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Related to toponymy: Toponymist, Toponyms


n. pl. to·pon·y·mies
a. The place names of a region or language.
b. The study of such place names.
2. Anatomy Nomenclature with respect to a region of the body rather than to organs or structures.

to·pon′·y·mist (-mĭst) n.
American Heritage® Dictionary of the English Language, Fifth Edition. Copyright © 2016 by Houghton Mifflin Harcourt Publishing Company. Published by Houghton Mifflin Harcourt Publishing Company. All rights reserved.


(təˈpɒnɪmɪ) or


1. the study of place names
2. (Medicine) rare the anatomical nomenclature of bodily regions, as distinguished from that of specific organs or structures
ˌtopoˈnymic, ˌtopoˈnymical, ˌtopoˈnymal adj
Collins English Dictionary – Complete and Unabridged, 12th Edition 2014 © HarperCollins Publishers 1991, 1994, 1998, 2000, 2003, 2006, 2007, 2009, 2011, 2014


(təˈpɒn ə mi)

the study of place names.
[1875–80; top- + -onomy, on the model of synonymy; see -onym, -y3]
top•o•nym•ic (ˌtɒp əˈnɪm ɪk) top`o•nym′i•cal, adj.
Random House Kernerman Webster's College Dictionary, © 2010 K Dictionaries Ltd. Copyright 2005, 1997, 1991 by Random House, Inc. All rights reserved.


1. the study of the place names of a district.
2. Anatomy. the nomenclature of the regions of the body. — toponymie, toponymical, adj.
See also: Names
-Ologies & -Isms. Copyright 2008 The Gale Group, Inc. All rights reserved.


The place names used in a particualr region or language.
Dictionary of Unfamiliar Words by Diagram Group Copyright © 2008 by Diagram Visual Information Limited
ThesaurusAntonymsRelated WordsSynonymsLegend:
Noun1.toponymy - the nomenclature of regional anatomytoponymy - the nomenclature of regional anatomy
nomenclature, terminology, language - a system of words used to name things in a particular discipline; "legal terminology"; "biological nomenclature"; "the language of sociology"
2.toponymy - the branch of lexicology that studies the place names of a region or a languagetoponymy - the branch of lexicology that studies the place names of a region or a language
lexicology - the branch of linguistics that studies the lexical component of language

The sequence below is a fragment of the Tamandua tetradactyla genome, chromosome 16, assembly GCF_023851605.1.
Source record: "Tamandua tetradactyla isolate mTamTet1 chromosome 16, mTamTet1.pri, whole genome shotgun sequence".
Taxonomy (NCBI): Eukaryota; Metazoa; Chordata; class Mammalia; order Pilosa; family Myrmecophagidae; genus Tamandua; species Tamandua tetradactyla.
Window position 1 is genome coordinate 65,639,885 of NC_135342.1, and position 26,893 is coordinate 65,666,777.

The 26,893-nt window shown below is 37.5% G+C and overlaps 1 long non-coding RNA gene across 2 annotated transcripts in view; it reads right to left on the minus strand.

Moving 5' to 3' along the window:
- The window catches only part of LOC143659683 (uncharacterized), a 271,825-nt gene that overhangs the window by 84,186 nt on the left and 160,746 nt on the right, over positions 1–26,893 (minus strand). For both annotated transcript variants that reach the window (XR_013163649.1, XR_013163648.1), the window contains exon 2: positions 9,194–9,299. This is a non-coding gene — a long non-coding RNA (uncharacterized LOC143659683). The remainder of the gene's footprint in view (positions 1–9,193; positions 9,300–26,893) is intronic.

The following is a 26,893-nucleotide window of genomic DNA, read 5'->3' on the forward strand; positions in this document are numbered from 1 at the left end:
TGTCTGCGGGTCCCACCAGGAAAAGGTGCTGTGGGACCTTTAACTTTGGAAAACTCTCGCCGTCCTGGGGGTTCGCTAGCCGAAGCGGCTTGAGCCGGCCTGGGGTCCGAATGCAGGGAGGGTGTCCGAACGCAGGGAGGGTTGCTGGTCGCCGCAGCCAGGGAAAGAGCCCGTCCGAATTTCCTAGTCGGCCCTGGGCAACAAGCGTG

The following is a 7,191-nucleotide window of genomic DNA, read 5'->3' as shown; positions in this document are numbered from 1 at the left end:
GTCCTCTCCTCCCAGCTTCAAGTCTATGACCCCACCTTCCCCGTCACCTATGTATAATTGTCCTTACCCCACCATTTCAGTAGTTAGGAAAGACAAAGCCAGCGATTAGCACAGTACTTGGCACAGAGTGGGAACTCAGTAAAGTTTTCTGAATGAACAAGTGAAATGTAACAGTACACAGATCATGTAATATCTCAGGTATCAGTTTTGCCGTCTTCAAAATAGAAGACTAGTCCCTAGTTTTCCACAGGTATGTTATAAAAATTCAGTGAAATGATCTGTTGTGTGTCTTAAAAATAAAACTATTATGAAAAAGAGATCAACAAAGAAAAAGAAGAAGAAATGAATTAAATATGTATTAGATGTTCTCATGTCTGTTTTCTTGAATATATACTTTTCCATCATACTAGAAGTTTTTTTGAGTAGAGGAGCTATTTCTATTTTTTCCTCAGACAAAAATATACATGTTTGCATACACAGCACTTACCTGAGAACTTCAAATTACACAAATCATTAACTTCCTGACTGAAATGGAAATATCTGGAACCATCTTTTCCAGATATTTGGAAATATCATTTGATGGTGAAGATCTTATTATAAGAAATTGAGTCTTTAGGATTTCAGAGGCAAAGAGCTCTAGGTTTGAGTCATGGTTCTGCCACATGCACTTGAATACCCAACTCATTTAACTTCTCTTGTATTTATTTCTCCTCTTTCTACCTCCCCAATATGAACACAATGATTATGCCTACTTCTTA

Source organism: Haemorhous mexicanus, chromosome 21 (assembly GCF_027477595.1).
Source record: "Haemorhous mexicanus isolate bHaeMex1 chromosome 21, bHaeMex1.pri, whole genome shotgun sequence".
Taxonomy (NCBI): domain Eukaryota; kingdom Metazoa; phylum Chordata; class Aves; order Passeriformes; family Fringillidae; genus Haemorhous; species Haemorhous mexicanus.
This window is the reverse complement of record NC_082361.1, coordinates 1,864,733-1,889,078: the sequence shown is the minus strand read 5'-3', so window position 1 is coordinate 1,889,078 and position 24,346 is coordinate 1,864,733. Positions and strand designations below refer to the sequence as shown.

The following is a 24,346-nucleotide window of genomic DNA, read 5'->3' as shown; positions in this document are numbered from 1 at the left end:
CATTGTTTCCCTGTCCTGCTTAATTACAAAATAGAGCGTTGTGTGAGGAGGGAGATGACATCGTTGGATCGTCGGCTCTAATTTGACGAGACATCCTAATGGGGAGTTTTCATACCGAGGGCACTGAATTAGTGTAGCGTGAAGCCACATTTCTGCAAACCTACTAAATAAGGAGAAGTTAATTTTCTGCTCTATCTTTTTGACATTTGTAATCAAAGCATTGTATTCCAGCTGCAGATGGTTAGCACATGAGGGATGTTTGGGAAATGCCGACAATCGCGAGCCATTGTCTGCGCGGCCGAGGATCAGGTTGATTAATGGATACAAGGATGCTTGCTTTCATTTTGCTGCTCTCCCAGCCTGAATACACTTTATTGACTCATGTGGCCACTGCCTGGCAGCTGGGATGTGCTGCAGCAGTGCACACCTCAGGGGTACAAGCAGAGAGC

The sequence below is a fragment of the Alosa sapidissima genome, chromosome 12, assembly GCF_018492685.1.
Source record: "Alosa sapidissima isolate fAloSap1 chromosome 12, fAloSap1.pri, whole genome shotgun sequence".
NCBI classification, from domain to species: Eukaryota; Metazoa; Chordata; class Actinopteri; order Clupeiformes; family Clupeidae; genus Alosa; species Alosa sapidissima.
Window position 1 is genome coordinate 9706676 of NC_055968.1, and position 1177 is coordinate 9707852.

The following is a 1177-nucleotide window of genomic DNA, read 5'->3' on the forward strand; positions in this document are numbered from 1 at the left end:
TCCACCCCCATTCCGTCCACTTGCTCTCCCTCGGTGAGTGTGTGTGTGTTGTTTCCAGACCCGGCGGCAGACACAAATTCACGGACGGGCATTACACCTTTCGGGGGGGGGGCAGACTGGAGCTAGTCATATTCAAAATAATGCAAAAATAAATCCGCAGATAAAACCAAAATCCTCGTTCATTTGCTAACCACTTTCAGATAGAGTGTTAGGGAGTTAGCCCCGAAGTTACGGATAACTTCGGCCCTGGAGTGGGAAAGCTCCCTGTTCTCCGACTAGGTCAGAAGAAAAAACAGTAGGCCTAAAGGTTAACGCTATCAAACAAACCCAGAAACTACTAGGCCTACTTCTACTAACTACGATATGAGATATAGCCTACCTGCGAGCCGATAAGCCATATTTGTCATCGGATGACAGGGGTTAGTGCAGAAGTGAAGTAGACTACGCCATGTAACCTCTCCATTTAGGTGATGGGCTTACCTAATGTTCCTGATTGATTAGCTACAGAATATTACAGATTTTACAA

Based on WordNet 3.0, Farlex clipart collection. © 2003-2012 Princeton University, Farlex Inc.


[təˈpɒnɪmɪ] ntoponimia
Collins Italian Dictionary 1st Edition © HarperCollins Publishers 1995
References in periodicals archive ?
As an emerging subfield of cultural geography, critical toponymy explores new areas of spatial relationships between power, society, and landscape.
This article surveys the transferred names found in the toponymy of Central Harjumaa, Estonia.
The historical names of Azerbaijani villages were changed within a previously unforeseen process in the history of toponymy, when ancient names were replaced with the modern ones.
(2016) 'A toponymy of segregation: the "neutral zones" of Dakar, Dar es Salaam and Kinshasa' in L.
Jan's onomastic research has mainly concentrated on early European place-naming practices in Australasia, as well as the toponymy of Australia in general.
In work on Inuit toponymy, naming places is often described in the context of facilitating safe travel and wayfinding (Aporta and Higgs, 2005; Collignon, 2006b).
In sections on Second Temple literature and history, the Jews and the papyri, and rabbinic literature, they discuss such topics as a new perspective on two Jewish queens in the Second Temple period: Alexandra of Judaea and Helene of Adiabene, the third century BCE: new light on Egyptian Jewish history from the papyri, Babylonia of pure lineage: notes on Babylonian Jewish toponymy, a spindle for Caesar's daughter, and whether parables are interpretation.
Lehr and Brian McGregor, The politics of toponymy: Naming
In addition to Selma (Huxley) Barkham (1989) and Christian Weyers (2009), Miren Egana Goya especially has mined the rich vein of Basque toponymy from a linguistic angle and has analyzed the pilot books of Martin de Hoyarsabal (1579) and Piarres Detcheverry (1677) (Egana Goya, 1992, 1994, 1995, 2002).
This failure of ours to promptly provide names to significant features of our undersea landmass and our tepid plan to provide less meaningful biological names are reflective of our lack of place-name consciousness or of the undeveloped state of toponymy - or the study of place-names or toponyms and their meanings, impacts, applications and typology - in the Philippines.